If you like to cook like I do, there’s probably only one thing you enjoy more than finding a good recipe, and that’s adapting it to suit your own purposes.
Maybe you like to add a little more pepper and spice. Maybe you like to cut down on the oil and fat, or scale it down or double it up to feed a crowd.
Whatever you do, there’s a longstanding tradition of cooks adapting recipes to make their own taste sensations.
Why, then, do so many of us think there’s only one recipe for success?
You know how it goes…
- Take 1 cup ambition
- Mix it with a 4-year college degree
- Add 2-3 highly marketable skills
- Fold in 1-2 heaping helpings of upper level training
- Season with a good work ethic and people skills
- Bake in a 50-60 hour workweek for upwards of 25 years
- Serves 1-4, without work-life balance
I’m not sure if this sounds appealing to you. For one thing, there’s no guarantee it will really turn out because the economy is still as hard to predict as a poorly calibrated oven.
For me, personally, the problem is that I like variety. I don’t know if I could handle eating the same food, or doing the same job, for years on end. Then again, other people can’t stand change, like that kid who ate peanut butter and jelly sandwiches for lunch every day all through elementary school.
Another drawback stems from the assumption that everyone defines success in the same way. But that’s just silly. If we can’t get a bunch of Italian cooks to agree on how to make the most delicious tomato sauce – and I’m sure we can’t – why should people agree on something even more complicated?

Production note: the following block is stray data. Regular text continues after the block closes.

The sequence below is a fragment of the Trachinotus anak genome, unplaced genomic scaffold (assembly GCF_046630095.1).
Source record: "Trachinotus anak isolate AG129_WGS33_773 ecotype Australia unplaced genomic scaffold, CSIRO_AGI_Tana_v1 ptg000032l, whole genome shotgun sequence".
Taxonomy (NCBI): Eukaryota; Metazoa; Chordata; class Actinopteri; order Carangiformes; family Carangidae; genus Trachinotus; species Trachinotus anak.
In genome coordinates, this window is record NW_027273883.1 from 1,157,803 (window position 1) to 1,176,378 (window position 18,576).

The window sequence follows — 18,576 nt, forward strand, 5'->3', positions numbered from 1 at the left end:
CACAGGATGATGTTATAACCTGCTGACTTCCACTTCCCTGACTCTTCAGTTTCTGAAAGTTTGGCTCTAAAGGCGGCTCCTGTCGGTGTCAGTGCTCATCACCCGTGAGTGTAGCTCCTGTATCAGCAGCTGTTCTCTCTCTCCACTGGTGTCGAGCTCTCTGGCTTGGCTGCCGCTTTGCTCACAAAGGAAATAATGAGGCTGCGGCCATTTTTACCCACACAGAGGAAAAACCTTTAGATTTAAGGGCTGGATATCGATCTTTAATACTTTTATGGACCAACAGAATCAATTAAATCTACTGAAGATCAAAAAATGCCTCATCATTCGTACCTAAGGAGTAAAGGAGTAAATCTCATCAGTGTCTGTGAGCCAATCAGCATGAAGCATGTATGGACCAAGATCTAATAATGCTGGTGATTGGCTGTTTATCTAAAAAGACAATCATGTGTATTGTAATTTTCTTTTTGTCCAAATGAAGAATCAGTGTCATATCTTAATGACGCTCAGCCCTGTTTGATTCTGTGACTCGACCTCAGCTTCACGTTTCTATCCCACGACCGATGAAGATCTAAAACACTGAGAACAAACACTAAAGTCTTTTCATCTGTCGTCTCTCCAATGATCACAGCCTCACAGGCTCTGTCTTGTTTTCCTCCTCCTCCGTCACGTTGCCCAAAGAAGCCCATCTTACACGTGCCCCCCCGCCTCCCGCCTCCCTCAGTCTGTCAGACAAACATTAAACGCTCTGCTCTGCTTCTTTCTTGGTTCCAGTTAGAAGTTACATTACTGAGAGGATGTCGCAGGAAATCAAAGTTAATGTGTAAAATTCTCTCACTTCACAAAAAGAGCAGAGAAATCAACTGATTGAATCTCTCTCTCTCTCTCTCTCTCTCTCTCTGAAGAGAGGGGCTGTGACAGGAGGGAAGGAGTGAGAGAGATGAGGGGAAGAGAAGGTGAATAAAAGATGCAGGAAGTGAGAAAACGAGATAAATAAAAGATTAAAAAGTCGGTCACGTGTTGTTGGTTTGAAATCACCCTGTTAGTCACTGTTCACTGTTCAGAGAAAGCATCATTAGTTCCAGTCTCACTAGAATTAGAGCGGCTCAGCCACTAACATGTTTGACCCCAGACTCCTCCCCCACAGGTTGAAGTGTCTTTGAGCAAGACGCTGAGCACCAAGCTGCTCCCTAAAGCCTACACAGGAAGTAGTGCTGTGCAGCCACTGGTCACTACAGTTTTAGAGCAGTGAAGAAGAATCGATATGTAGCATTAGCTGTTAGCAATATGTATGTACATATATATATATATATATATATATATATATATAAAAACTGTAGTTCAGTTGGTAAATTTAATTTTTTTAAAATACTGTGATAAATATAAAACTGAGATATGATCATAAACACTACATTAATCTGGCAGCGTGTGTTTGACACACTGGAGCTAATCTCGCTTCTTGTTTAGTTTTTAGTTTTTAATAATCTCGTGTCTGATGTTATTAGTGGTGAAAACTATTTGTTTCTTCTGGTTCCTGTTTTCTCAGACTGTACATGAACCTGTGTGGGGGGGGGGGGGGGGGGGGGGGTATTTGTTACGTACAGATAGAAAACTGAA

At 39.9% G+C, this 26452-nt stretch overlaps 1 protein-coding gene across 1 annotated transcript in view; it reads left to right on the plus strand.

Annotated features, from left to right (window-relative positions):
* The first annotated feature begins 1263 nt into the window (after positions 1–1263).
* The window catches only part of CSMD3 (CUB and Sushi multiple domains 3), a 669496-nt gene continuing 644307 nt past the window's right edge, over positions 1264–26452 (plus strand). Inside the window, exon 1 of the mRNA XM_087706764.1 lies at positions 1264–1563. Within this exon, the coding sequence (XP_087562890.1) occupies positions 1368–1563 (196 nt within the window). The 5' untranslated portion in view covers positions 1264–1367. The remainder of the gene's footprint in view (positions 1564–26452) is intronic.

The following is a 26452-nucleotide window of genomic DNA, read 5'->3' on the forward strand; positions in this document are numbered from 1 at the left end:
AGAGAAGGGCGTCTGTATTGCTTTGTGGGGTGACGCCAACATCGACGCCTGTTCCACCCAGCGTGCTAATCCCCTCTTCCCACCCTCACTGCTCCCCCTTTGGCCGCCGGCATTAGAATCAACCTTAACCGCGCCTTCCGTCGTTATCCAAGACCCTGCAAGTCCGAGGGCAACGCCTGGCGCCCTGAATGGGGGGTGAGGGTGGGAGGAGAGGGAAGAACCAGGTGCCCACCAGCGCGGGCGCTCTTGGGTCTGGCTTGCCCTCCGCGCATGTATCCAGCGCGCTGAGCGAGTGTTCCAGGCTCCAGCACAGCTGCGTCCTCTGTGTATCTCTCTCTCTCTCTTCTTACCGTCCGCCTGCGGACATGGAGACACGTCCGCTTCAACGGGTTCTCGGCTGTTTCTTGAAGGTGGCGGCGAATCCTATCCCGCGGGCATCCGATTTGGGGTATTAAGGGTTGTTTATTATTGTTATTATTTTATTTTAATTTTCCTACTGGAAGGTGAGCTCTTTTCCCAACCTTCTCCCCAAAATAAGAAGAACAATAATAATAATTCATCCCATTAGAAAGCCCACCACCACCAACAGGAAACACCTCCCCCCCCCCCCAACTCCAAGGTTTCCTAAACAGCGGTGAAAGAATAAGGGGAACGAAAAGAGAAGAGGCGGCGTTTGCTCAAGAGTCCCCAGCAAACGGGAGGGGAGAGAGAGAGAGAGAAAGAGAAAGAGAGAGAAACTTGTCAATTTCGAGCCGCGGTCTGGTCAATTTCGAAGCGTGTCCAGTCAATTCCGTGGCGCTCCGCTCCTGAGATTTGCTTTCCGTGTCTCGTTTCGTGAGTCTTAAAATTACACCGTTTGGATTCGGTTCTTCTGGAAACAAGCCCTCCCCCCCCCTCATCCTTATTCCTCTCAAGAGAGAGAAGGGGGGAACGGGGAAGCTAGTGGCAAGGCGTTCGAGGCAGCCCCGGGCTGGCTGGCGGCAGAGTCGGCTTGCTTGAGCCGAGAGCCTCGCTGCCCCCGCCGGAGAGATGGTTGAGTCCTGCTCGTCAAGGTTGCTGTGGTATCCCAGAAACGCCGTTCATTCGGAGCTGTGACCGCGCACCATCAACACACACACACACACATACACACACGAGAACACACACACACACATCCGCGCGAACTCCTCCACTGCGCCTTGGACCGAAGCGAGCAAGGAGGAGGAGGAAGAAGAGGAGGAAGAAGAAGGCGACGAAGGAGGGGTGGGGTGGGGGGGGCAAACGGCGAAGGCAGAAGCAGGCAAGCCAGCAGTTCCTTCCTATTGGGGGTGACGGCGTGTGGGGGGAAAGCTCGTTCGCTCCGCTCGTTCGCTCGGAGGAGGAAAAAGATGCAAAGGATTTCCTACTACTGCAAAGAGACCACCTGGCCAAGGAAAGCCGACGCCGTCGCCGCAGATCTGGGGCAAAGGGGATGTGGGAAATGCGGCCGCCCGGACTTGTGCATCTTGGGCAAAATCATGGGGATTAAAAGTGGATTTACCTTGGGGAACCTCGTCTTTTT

So why not try adapting that success recipe?
First of all, many of us might not want to cook up anything that doesn’t come with work-life balance. It would be worse than a burger without fries, so adapt your notion of success to accommodate the amount of time you’re able to spend in your career kitchen.
Next, take that cup of ambition… it’s not going to be the same size throughout your career. It could be overflowing when you’re just starting out and be positively scant by the time you’re approaching retirement. Is this a problem?
The combination of ingredients you assemble – a college degree, marketable skills and upper level training – will determine the flavor of your career.
And that’s not a call anyone else can make for you. Just as the greatest chefs in the world can’t convince me that sweetbreads are delicious, or help me get over my allergy to mangos, no career coach or social imperative can tell you what should go into your recipe for success.
That’s a dish we all have to season ourselves.
by Danielle Dresden